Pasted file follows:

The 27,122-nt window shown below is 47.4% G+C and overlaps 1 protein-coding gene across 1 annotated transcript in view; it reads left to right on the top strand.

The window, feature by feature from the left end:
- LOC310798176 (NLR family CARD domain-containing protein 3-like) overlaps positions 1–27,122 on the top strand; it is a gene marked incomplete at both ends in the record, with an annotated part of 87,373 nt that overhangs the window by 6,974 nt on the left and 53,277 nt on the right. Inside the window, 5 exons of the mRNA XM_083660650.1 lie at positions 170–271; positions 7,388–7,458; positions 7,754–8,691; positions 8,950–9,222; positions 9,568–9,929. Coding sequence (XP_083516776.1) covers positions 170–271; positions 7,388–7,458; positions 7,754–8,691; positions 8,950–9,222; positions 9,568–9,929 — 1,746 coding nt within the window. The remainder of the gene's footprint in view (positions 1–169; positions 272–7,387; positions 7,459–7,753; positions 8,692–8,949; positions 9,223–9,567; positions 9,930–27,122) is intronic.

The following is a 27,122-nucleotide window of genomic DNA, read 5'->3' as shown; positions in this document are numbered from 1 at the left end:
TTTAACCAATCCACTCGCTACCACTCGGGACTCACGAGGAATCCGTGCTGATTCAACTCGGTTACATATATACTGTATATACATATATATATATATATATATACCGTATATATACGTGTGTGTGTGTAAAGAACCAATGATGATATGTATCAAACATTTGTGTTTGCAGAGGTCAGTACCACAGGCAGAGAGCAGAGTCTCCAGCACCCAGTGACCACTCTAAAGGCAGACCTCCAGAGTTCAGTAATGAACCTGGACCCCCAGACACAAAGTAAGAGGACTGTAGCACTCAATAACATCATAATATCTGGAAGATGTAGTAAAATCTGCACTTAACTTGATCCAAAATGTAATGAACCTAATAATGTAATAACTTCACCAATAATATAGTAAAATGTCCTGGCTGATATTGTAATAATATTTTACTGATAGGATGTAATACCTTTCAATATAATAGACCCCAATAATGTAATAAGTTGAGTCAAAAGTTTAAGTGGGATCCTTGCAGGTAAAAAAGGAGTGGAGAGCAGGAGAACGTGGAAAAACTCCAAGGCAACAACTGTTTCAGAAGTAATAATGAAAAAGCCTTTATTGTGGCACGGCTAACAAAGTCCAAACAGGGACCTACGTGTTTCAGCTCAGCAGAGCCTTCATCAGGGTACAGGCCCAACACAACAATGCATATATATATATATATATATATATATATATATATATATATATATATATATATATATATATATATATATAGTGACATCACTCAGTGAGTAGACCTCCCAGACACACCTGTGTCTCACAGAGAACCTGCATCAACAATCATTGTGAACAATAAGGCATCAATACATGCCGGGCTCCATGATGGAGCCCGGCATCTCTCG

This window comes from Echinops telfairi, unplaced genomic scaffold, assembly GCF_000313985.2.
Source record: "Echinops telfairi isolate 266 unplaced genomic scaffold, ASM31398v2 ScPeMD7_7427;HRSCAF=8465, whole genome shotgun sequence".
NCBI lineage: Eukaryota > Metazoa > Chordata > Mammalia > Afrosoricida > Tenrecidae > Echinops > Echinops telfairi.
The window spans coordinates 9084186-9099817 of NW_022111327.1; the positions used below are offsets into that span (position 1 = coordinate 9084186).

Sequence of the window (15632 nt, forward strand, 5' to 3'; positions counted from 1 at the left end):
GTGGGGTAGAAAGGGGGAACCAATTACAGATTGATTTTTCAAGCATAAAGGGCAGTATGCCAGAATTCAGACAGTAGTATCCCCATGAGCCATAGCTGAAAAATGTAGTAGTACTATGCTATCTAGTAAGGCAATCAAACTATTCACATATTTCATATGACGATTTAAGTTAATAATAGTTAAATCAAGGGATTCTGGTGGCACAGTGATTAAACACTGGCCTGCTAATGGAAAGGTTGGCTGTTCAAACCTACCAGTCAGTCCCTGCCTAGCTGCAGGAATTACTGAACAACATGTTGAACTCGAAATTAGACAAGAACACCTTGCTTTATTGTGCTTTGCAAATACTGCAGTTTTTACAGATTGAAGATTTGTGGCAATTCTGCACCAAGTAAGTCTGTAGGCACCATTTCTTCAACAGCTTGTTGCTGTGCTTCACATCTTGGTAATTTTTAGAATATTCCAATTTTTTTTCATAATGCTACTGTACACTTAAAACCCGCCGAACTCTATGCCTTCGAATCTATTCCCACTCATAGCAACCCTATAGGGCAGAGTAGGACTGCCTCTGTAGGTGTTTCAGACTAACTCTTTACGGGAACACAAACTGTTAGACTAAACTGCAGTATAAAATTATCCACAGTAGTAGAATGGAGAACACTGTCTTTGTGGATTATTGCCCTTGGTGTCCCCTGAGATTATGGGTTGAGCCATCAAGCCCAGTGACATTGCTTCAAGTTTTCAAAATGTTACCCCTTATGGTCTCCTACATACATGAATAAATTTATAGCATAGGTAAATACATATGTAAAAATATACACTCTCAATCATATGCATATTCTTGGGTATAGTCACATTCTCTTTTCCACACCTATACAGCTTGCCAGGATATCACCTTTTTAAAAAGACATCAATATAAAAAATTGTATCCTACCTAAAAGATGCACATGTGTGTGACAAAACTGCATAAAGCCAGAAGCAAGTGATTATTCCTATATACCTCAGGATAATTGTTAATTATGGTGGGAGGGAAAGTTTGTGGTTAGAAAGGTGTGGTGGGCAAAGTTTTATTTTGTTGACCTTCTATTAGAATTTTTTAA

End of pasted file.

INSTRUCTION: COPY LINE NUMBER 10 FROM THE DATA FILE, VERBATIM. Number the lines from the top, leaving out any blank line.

Sequence of the window (15632 nt, forward strand, 5' to 3'; positions counted from 1 at the left end):